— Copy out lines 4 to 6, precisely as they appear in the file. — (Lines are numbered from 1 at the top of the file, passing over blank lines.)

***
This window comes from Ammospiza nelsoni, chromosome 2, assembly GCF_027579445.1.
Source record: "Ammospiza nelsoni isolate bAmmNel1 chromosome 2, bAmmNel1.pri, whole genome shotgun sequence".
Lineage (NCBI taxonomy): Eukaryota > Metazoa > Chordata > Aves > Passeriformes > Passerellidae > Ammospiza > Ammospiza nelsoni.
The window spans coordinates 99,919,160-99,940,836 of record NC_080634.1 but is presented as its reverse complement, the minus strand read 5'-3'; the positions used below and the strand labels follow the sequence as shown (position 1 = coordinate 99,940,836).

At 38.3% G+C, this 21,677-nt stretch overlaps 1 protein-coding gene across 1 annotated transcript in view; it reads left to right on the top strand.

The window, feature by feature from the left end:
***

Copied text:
The window spans coordinates 99,919,160-99,940,836 of record NC_080634.1 but is presented as its reverse complement, the minus strand read 5'-3'; the positions used below and the strand labels follow the sequence as shown (position 1 = coordinate 99,940,836).

At 38.3% G+C, this 21,677-nt stretch overlaps 1 protein-coding gene across 1 annotated transcript in view; it reads left to right on the top strand.

The window, feature by feature from the left end: